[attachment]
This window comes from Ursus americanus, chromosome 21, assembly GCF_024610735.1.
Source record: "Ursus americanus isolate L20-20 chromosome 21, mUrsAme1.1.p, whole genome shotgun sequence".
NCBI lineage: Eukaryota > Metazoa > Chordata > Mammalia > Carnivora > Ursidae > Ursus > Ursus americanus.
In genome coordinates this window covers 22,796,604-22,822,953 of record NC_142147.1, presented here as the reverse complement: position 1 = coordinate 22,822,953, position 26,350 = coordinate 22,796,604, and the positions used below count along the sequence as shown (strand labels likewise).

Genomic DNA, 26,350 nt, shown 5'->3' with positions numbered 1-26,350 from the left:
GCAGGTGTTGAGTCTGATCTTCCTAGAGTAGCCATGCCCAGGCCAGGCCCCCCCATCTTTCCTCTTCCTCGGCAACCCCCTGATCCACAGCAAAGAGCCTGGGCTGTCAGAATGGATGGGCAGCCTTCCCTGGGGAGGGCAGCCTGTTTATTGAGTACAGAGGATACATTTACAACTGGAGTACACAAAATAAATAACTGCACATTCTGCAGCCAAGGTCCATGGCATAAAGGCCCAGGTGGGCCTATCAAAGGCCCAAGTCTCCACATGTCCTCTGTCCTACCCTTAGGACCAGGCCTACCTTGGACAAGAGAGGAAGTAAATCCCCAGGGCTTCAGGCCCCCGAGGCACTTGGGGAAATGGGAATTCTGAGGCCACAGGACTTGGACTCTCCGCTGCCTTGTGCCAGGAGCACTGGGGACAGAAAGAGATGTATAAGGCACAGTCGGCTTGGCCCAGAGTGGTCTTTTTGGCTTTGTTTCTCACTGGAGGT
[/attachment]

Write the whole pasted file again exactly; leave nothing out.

This window comes from Ursus americanus, chromosome 21, assembly GCF_024610735.1.
Source record: "Ursus americanus isolate L20-20 chromosome 21, mUrsAme1.1.p, whole genome shotgun sequence".
NCBI lineage: Eukaryota > Metazoa > Chordata > Mammalia > Carnivora > Ursidae > Ursus > Ursus americanus.
In genome coordinates this window covers 22,796,604-22,822,953 of record NC_142147.1, presented here as the reverse complement: position 1 = coordinate 22,822,953, position 26,350 = coordinate 22,796,604, and the positions used below count along the sequence as shown (strand labels likewise).

Genomic DNA, 26,350 nt, shown 5'->3' with positions numbered 1-26,350 from the left:
GCAGGTGTTGAGTCTGATCTTCCTAGAGTAGCCATGCCCAGGCCAGGCCCCCCCATCTTTCCTCTTCCTCGGCAACCCCCTGATCCACAGCAAAGAGCCTGGGCTGTCAGAATGGATGGGCAGCCTTCCCTGGGGAGGGCAGCCTGTTTATTGAGTACAGAGGATACATTTACAACTGGAGTACACAAAATAAATAACTGCACATTCTGCAGCCAAGGTCCATGGCATAAAGGCCCAGGTGGGCCTATCAAAGGCCCAAGTCTCCACATGTCCTCTGTCCTACCCTTAGGACCAGGCCTACCTTGGACAAGAGAGGAAGTAAATCCCCAGGGCTTCAGGCCCCCGAGGCACTTGGGGAAATGGGAATTCTGAGGCCACAGGACTTGGACTCTCCGCTGCCTTGTGCCAGGAGCACTGGGGACAGAAAGAGATGTATAAGGCACAGTCGGCTTGGCCCAGAGTGGTCTTTTTGGCTTTGTTTCTCACTGGAGGT